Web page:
Black to dark brown sandy clay loam to sandy loam grading into yellowish
brown to reddish brown clay loam to light clay
Mainly black organic sandy loams grading
into grey sandy clay loams, in places with
shallow peaty layers. Some micaceous
undifferentiated greyish brown or yellowish
brown mineral soils of variable texture
Classification
Brown and Red Earths/Krasnozems
Gn4.11, Gn4.34, Gn2.21, Um6.12, Uc1.21, Urn 1.44
Mainly Humic Gleys, probably also some
Alluvial Soils
Um5.52, O
Surface texture
Sandy clay loam to sandy loam
Variable; sandy clay loam to sand
Surface consistence
Soft when dry, very friable when moist
Very friable when moist
Depth (m)
>2.0
>2.0
Nutrient status
Moderate
Moderate
Available soil water capacity
Moderate
Moderate
Perviousness to water
Rapid
Rapid
Drainage
Good
Very poor
Exposed stone (%)
<5
0
Sampled profile number
-
-
NATIVE VEGETATION
Structure of vegetation and
characteristic species of
dominant stratum
(+ Predominant species)
Layered open forest III, IV:
E. delegatensis+, with or without E. nitens, at higher elevations grading to E. nitens+ or E. regnans+, with or without E. cypellocarpa, at lower elevations. Nothofagus cunninghamii in understorey mainly in Mount Baw Baw and Mount Toorongo areas
Open forest III:
E. regnans with or without N. cunninghamii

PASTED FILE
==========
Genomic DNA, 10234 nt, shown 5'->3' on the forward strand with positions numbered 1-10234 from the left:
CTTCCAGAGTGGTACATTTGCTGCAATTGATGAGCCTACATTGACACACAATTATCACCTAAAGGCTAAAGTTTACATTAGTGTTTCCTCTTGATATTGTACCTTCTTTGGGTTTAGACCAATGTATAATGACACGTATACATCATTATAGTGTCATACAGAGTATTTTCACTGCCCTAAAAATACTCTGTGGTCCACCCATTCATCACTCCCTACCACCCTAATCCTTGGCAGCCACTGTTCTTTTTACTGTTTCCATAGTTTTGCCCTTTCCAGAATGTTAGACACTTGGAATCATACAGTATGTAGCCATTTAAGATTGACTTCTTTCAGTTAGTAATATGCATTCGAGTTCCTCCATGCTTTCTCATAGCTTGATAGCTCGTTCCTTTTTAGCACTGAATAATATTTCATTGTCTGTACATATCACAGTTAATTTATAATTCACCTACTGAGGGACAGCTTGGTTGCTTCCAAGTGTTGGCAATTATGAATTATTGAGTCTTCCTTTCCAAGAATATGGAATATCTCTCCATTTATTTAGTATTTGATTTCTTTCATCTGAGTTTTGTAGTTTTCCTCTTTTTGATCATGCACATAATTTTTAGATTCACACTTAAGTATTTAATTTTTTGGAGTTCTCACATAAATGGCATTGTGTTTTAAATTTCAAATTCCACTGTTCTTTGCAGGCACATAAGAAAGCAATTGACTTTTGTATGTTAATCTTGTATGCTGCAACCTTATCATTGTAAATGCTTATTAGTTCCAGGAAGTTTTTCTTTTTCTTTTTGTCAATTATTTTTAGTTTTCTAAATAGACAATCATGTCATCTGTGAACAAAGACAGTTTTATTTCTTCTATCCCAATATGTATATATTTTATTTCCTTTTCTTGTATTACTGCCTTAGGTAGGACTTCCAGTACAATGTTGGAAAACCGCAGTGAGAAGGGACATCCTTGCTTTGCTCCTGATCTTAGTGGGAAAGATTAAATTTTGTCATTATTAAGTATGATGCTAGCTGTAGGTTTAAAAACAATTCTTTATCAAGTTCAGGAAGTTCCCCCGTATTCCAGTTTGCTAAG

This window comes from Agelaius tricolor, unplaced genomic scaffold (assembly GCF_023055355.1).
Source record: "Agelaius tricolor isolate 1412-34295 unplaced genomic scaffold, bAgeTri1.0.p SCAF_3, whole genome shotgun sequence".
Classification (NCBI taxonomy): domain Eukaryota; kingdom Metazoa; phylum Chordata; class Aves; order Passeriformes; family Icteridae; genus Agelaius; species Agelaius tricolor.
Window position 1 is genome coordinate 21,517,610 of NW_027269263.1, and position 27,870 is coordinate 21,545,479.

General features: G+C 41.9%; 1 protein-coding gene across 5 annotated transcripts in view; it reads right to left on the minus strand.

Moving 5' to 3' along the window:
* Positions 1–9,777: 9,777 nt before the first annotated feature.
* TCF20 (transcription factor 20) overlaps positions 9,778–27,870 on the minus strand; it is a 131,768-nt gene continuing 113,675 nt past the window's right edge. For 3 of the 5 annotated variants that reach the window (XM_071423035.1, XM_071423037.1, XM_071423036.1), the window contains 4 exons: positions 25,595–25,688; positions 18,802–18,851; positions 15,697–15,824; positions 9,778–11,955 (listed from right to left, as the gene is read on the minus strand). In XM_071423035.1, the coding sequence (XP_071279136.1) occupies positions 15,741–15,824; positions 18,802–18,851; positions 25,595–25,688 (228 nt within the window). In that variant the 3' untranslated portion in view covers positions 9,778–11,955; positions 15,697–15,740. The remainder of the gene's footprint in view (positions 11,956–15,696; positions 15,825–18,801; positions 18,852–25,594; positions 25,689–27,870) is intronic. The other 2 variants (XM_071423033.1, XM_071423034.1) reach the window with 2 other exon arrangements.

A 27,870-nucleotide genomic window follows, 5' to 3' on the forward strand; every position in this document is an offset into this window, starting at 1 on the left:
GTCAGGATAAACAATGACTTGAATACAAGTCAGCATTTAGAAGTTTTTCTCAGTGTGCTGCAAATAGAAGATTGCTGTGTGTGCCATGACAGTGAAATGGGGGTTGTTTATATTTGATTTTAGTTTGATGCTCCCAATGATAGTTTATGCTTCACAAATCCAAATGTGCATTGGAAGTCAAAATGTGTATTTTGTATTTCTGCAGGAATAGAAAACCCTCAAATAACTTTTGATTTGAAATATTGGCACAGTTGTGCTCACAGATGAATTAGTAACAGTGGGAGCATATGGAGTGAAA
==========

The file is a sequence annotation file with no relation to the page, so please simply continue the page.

Closed forest II, often ferny:
N. cunninghamii
Open heath:
Baeckea gunniana+, Epacris paludosa+,
Richea continentis+
Bogs with Carex spp.+, Empodisma minus,
Sphagnum sp.+

    Disturbance
    Affected process and trend
    Primary resultant deterioration
    Casual activities
    Primary off-site process
    Form
    Susceptibility of components
    Incidence with components
    Alteration of vegetation:
    — reduction in leaf area, rooting
    depth and/or perenniality
    Reduced transpiration,
    resulting in increased deep percolation
    Nutrient loss
    Not determined
    Not determined
    Removal of trees
    Increased movement of water to groundwater, increased base-flow of streams
    Increased exposure of surface soil
    Increased overland flow and soil detachment
    Sheet and rill erosion
    1; moderate - high
    2; high
    Uncommon
    Clearing, logging,
    burning, road and other
    earth-moving activities,
    trafficking by stock.
    Increased flash flows
    and sediment load.
    Increased physical pressure on soil
    Increased compaction

    With

    Reduced infiltration
    Structure decline



    Sheet and rill erosion
    1; moderate
    2,3; high


    1; moderate - high
    2; high
    Uncommon, but locally severe on log-landing sites

    Uncommon
    Increased trafficking by vehicles, export of organic matter

    As for sheet and rill
    erosion above
    -



    Increased spring and decreased summer stream flow
    Increased soil disruption
    Increased soil break-up
    Gully erosion
    1,2; moderate - high
    3; moderate
    Uncommon
    As for sheet and rill erosion above
    Increased sediment load
    Comments: Compaction in component 3 can easily destroy the sensitive moss bogs, resulting in channelling, drainage of the bogs and subsequent erosion
Page top